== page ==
There were 5,455 households, of which 26.3% had children under the age of 18 living with them, 44.5% were married couples living together, 13.3% had a female householder with no husband present, 5.0% had a male householder with no wife present, and 37.2% were non-families. Of all households 32.2% were made up of individuals, and 14.4% had someone living alone who was 65 years of age or older. The average household size was 2.29 and the average family size was 2.90.
The median age in the city was 44 years. 20.4% of residents were under the age of 18; 6.8% were between the ages of 18 and 24; 24% were from 25 to 44; 27% were from 45 to 64; and 21.7% were 65 years of age or older. The gender makeup of the city was 48.4% male and 51.6% female.
As of the census of 2000, there were 13,484 people, 5,604 households, 3,754 families living in the city. The population density was 2,898.2 people per square mile. There were 5,787 housing units at an average density of 1,243.8 per square mile (480.5/km2). The racial makeup of the city was 95.37% White, 2.85% African American, 0.04% Native American, 0.79% Asian, 0.01% Pacific Islander, 0.09% from other races, and 0.85% from two or more races. 0.53% of the population were Hispanic or Latino of any race. According to Census 2000 20.2% were of Italian, 13.6% German, 13.4% Irish, 9.4% Polish, 9.0% Slovene and 6.4% English ancestry.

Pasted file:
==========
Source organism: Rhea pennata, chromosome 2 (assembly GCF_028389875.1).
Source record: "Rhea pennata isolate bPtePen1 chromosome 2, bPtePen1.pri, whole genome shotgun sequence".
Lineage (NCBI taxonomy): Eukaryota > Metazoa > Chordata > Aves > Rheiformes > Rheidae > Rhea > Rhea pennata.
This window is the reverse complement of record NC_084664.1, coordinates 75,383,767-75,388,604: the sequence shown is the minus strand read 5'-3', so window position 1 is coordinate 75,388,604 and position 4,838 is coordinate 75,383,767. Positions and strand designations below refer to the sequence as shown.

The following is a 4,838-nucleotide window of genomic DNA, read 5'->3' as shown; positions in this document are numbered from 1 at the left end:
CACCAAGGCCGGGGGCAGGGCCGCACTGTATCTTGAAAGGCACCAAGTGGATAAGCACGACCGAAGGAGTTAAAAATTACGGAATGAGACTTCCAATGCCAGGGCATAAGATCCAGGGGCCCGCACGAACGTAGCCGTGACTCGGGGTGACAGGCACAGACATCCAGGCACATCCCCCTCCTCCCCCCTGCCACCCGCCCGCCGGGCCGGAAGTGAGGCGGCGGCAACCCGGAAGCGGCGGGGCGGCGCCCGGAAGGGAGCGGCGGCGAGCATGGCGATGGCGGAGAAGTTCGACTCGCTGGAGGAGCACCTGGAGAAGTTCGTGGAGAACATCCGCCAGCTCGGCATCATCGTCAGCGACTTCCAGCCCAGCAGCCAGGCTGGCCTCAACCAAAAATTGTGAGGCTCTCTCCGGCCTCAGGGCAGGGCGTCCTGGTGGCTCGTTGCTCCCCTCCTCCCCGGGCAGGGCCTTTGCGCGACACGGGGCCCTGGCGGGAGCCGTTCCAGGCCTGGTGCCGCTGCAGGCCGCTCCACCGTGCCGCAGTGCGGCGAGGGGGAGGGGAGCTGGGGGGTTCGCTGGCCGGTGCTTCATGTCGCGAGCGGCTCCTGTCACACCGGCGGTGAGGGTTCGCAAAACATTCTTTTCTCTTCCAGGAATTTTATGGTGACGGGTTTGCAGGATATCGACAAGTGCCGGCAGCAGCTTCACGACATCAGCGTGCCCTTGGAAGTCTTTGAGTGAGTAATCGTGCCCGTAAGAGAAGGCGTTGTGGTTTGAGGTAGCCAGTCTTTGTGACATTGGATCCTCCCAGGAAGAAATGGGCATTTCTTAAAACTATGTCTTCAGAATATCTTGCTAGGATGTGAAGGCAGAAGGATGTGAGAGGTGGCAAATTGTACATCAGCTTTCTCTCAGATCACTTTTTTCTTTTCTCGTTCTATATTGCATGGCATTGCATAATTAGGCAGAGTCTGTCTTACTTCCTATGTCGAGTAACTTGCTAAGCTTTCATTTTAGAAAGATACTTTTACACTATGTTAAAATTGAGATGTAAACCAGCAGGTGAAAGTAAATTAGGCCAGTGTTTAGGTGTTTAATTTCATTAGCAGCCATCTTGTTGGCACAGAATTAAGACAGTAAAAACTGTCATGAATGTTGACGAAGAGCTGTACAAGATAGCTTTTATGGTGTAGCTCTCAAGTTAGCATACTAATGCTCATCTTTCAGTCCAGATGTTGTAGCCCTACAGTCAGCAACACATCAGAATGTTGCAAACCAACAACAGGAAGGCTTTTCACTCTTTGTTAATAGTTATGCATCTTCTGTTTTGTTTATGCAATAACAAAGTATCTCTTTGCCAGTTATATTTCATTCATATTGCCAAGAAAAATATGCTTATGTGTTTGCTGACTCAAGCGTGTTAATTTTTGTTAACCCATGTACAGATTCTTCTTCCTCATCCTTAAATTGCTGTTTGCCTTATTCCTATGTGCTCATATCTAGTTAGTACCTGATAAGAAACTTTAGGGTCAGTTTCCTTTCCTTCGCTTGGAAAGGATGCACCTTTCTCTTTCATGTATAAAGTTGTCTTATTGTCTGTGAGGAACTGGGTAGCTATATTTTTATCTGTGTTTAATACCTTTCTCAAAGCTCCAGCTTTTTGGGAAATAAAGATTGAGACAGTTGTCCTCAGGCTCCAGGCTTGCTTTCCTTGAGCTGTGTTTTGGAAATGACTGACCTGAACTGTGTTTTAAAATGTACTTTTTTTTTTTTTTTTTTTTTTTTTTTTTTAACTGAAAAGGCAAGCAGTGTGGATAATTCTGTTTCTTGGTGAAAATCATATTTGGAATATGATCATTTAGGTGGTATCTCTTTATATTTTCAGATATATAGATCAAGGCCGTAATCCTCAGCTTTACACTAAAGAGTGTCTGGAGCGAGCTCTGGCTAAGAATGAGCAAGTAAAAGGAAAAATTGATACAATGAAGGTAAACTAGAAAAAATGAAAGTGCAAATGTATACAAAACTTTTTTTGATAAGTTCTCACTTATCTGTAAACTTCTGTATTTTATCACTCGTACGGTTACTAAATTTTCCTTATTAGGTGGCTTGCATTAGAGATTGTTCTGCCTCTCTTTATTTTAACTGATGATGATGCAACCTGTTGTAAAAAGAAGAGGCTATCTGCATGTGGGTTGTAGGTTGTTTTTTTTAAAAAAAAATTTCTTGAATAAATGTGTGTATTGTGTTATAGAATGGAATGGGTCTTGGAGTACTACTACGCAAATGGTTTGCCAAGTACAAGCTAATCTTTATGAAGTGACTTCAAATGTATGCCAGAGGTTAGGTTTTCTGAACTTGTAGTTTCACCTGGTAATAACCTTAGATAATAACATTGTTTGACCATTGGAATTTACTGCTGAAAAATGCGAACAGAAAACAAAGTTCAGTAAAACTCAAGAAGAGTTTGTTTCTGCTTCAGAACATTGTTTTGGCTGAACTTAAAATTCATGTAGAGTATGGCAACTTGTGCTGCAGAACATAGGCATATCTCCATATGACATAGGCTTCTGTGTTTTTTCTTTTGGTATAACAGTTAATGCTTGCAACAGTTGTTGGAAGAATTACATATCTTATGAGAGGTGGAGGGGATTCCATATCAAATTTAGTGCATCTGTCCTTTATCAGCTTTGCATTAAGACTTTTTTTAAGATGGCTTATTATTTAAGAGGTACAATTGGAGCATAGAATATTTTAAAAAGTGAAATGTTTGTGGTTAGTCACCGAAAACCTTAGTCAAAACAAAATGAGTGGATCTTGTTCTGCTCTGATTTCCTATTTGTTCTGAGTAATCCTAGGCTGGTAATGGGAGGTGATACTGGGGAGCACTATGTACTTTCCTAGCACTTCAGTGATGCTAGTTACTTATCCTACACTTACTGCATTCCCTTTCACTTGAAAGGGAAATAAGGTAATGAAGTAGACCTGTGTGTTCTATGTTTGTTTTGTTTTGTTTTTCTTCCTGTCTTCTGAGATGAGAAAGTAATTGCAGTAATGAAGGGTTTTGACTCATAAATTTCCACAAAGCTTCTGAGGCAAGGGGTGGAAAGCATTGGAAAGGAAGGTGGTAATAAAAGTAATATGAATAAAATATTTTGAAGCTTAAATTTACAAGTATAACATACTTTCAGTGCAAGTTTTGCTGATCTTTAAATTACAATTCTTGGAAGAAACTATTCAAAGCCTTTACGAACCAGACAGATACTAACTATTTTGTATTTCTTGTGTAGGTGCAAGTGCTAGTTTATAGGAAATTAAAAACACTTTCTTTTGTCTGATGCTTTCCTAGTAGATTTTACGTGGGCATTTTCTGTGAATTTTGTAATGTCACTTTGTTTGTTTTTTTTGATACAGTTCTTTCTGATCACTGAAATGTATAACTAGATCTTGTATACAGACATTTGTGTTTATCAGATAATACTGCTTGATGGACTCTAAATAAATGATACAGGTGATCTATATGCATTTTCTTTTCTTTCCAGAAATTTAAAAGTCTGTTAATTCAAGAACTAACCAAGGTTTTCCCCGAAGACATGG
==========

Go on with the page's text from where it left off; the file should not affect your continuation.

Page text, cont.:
There were 5,604 households, out of which 23.2% had children under the age of 18 living with them, 53.2% were married couples living together, 10.3% had a female with no husband present, and 33.0% were non-families. Of all households 29.0% were made up of individuals, and 13.9% had someone living alone who was 65 years of age or older. The average household size was 2.35 and the average family size was 2.92.
In the city the population was spread out, with 20.1% under the age of 18, 6.7% from 18 to 24, 27.6% from 25 to 44, 22.6% from 45 to 64, and 23.0% who were 65 years of age or older. The median age was 42 years. For every 100 females, there were 94.6 males. For every 100 females age 18 and over, there were 90.4 males.